Excursions Of A Bibliophile

What are u reading these days?

The Pedant in the Kitchen – Julian Barnes

Posted by Vish Mangalapalli on June 27, 2009

The intimate influence of conscientious cookery promotes the serenity of mind, the graciousness of thought, and that indulgent view of our neigbour’s failings which is the only genuine form of optimism. Those are its titles to our reverence – Joseph Conrad

A client of mine once invited me for lunch and prepared the whole meal himself in front of me. It was the most delicious vegetarian chinese meal I have ever had – light, tasty and make me wanting more. He was highly placed in his organisation and a busy person and never gave a hint of his gastronomic leanings. I was not prepared for this display of competence in his culinary skills. So the next day when I asked him how he could manage it so well, his response was that he found cooking therapeutic and looks forward to cooking once in a while. I missed the “once in a while” aspect of the message. So when I suggested the innate therapeutic merits of cooking to my wife in front of her co-sisters, the angry glares I got in return could have charred any living being to death. One activity and two divergent reactions. So why does cooking evoke such extreme reactions ranging from instilling a belief in ability to heal to the frustration of drudgery? What is the transformational trajectory of a rookie cook to one who can whip dishes and regale guests? What are the troubles of interpreting a cookery book? What are the insecurities of a budding cook? These are some of the aspects that Julian Barnes deals with in his superbly entertaining book “The Pedant in the Kitchen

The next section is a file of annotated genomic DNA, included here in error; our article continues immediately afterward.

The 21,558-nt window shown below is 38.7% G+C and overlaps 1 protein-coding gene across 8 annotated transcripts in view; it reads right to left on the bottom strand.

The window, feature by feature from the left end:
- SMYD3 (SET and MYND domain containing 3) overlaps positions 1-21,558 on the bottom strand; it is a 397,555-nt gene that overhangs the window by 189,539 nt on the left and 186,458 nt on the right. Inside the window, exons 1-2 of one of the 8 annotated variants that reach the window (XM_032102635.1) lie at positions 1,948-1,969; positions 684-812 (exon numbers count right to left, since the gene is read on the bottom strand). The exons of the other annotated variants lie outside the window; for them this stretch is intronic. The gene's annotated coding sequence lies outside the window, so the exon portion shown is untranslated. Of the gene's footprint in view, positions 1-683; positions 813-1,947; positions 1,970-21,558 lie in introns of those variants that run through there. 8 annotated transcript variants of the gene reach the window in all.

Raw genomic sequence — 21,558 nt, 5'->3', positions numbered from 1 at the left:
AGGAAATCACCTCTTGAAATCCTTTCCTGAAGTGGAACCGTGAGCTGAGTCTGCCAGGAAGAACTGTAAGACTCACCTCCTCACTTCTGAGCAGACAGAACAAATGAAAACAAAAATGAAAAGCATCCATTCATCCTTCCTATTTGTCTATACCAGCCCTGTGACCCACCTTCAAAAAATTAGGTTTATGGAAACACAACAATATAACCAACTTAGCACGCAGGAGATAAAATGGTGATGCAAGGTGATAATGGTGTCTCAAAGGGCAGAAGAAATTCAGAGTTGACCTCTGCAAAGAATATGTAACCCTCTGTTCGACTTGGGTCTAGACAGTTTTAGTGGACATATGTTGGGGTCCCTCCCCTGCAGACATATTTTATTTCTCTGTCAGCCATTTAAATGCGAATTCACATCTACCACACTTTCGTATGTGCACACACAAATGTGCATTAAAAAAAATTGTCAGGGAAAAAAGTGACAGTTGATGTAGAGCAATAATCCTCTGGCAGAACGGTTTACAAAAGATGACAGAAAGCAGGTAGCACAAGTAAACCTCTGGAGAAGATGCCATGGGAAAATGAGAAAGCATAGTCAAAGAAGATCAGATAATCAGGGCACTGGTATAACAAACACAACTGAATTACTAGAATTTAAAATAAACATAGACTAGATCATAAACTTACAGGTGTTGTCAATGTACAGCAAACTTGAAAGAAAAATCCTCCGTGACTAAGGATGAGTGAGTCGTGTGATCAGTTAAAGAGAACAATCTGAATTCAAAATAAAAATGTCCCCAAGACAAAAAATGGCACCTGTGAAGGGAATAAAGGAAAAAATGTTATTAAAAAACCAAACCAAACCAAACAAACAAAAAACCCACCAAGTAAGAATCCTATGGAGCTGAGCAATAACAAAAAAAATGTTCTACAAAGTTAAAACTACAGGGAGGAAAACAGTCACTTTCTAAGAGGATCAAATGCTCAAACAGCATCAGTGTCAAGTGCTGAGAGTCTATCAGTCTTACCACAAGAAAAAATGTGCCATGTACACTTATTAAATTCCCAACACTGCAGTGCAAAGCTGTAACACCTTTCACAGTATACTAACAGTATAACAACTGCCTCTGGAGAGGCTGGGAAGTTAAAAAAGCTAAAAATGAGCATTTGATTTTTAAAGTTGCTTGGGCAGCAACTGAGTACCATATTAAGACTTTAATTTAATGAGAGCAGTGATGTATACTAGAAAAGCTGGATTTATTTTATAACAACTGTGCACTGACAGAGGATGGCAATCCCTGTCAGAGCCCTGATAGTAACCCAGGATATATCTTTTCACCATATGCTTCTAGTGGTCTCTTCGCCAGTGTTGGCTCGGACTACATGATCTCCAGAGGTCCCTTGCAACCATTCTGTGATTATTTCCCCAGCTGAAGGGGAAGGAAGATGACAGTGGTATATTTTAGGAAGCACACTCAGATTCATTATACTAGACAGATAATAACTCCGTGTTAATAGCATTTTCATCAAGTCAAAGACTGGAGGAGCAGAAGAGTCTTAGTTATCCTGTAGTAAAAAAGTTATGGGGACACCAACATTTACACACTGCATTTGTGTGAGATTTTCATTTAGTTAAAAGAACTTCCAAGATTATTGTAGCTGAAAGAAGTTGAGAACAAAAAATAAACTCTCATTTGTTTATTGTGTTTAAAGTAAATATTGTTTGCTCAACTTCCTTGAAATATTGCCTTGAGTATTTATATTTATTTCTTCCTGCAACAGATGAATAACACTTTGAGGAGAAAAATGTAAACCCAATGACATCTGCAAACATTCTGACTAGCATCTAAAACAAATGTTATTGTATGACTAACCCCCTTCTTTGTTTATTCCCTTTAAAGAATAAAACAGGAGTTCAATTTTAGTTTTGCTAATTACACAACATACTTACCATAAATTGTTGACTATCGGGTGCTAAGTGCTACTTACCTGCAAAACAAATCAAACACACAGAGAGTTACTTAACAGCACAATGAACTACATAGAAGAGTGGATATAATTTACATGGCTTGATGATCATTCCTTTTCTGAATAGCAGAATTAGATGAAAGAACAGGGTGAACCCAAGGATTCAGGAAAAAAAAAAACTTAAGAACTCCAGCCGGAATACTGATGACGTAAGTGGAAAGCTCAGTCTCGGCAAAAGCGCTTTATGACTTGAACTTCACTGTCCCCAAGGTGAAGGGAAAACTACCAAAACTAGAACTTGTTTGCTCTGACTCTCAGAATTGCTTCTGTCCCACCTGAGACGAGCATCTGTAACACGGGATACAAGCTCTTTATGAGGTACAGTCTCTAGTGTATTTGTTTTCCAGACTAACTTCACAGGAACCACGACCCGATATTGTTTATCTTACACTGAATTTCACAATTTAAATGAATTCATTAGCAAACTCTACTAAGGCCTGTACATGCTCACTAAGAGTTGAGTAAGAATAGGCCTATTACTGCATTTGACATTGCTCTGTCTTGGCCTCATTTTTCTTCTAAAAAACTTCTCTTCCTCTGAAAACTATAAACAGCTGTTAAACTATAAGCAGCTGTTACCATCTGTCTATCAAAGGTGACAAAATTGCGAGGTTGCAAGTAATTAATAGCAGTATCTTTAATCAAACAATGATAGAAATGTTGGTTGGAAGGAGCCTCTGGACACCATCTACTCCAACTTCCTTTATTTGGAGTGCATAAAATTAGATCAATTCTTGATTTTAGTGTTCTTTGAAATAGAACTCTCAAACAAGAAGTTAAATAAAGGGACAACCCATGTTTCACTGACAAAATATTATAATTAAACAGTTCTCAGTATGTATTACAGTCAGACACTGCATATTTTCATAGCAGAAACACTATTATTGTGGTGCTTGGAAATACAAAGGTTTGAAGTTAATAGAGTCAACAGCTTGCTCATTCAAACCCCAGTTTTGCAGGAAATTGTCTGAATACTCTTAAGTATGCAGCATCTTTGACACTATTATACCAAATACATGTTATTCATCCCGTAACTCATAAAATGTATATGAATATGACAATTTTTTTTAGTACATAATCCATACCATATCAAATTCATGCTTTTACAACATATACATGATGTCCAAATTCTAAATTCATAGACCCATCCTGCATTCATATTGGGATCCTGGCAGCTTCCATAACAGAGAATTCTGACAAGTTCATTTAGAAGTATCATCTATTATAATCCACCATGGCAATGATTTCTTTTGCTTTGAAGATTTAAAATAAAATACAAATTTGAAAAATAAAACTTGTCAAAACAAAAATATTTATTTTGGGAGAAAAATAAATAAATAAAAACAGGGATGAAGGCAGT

Written as a short collection of his thoughts on cooking and the activities that surrounding it, Barnes brings his awesome observation powers, wit and verve to the writing and in the process makes the book a top class entertainer. On the way Barnes provides us glimpses of his own growth into an acceptable cook along with humorous reflections (Cooking is the transformation of uncertainty (the recipe) into certainity (the dish) via fuss) and commentary on literary styles in cookery books

The disappointing aspect of this book is that it is very short and by the time one begins to settle into the rhythm of the book, it comes to an end

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